On October 17, 2019, the Hawaii Department of Taxation released Tax Information Release No. 2019-03 (“TIR”), which provides guidance regarding Hawaii’s Gross Excise Tax (“GET”) marketplace collection provisions effective January 1, 2020. Specifically, the TIR clarified the types of businesses that qualify as marketplaces and administratively carved out certain taxpayers from the definition of marketplace

SALT Marketplace Mondays

Since its annual meeting in Boise, Idaho, in early August, the MTC has held a series of teleconference calls to discuss the priority marketplace issue list that was developed based on state input. The purpose of these calls is to solicit additional feedback from the states and business community on the issue list for

On October 4, 2019, the California Department of Tax and Fee Administration (CDTFA) released its Initial Discussion Paper in anticipation of an Interested Parties Meeting (IPM) set for October 15, 2019 in Sacramento. The subject of both the IPM and the Discussion Paper is how to interpret, clarify and make specific the Marketplace Facilitator Act.

The shift in tax collection responsibility to marketplace facilitators raises questions on how to accurately source sales made through the marketplaces. Depending on the state sourcing rules, a marketplace facilitator may need to know whether sourcing is determined based on the presence/location of the marketplace seller in the state or the presence/location of the marketplace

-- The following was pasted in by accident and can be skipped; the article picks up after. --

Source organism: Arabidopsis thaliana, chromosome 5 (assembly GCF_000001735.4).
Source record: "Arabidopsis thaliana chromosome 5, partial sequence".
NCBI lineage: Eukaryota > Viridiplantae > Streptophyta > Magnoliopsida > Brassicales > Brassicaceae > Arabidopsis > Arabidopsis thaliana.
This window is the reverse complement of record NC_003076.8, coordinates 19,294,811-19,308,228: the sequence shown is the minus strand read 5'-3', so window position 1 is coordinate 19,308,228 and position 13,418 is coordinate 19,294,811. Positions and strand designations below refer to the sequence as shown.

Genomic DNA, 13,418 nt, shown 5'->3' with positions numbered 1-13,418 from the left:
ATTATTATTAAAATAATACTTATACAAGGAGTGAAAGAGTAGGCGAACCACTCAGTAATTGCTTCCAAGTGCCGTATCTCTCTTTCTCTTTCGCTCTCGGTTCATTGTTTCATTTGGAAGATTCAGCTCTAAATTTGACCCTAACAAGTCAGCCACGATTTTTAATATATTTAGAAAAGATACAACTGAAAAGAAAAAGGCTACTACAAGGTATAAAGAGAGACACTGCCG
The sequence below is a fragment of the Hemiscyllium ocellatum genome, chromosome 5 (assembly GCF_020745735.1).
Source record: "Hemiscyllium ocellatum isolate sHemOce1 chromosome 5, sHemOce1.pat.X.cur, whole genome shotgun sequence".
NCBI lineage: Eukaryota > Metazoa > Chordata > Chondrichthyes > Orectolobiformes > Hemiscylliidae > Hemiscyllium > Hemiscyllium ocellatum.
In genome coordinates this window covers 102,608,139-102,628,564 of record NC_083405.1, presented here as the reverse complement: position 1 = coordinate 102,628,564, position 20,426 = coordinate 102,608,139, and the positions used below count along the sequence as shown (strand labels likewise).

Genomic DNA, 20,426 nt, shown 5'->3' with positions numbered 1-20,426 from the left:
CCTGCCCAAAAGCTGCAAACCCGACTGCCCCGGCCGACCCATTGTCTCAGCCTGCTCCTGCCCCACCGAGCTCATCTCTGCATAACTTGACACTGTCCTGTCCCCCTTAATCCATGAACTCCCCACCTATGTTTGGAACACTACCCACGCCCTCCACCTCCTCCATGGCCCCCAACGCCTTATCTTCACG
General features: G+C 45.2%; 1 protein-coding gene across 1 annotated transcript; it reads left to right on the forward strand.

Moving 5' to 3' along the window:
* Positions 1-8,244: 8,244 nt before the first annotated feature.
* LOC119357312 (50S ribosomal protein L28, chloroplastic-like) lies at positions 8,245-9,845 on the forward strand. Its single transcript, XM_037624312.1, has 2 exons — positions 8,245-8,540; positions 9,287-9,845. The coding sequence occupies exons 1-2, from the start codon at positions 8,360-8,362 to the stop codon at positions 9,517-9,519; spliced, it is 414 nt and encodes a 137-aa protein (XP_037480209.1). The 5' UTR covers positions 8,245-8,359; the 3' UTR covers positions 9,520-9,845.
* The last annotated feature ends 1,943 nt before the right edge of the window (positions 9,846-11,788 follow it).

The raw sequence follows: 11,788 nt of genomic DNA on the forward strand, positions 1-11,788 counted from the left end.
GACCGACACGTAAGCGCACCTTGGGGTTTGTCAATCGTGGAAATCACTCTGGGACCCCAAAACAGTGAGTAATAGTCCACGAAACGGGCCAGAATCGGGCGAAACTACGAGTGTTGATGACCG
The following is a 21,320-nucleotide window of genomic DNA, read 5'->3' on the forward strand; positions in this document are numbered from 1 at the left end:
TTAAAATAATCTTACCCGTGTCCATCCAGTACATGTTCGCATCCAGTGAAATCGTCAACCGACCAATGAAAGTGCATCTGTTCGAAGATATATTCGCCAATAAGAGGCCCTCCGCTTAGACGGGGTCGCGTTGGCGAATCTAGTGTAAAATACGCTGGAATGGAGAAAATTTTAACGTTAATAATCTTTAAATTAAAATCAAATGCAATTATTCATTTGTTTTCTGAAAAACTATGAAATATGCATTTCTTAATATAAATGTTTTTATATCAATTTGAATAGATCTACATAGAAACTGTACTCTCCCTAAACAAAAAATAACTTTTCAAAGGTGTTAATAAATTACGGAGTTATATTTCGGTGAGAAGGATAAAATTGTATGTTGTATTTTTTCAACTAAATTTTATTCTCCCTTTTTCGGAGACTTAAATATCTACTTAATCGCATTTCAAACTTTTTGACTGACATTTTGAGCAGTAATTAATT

The California Department of Tax and Fee Administration (“CDTFA”) issued two new special notices addressing marketplace facilitators and its new registration and filing requirements effective October 1, 2019.

In Special Notice L-694, the CTDFA reiterated that effective October 1, 2019, a marketplace facilitator is generally required to pay sales tax or collect and pay use

The shift in tax collection responsibility to marketplace facilitators raises issues regarding which party will bear the burden of any additional sales tax liability resulting from a state audit of marketplace transactions. These issues include the extent to which marketplace facilitators can rely on information provided by marketplace sellers, and to what extent marketplace sellers

In this post-Labor Day update, we wanted to highlight the following marketplace discussions to watch for this fall:

  • Northeastern States Tax Officials Association Annual Meeting September 9th through 12th in Providence, Rhode Island. There will be a panel discussion on what states are doing to tax online marketplaces.
  • Multistate Tax Commission (MTC) Marketplace Facilitator Work

The shift in tax collection responsibility to marketplace facilitators raises questions on how to address exempt sales and related documentation requirements. States generally require sellers responsible for collecting sales and use tax to maintain that (i) sales or use tax was charged on all taxable sales, and (ii) the tax collected was subsequently reported and

Marketplace collection laws are a departure from traditional state sales tax rules that contemplate a single buyer and seller. The addition of the marketplace facilitator to a transaction, as the party responsible for collecting and remitting sales and use tax, raises the question of who is the “seller” or “retailer” (hereinafter “seller”) in a marketplace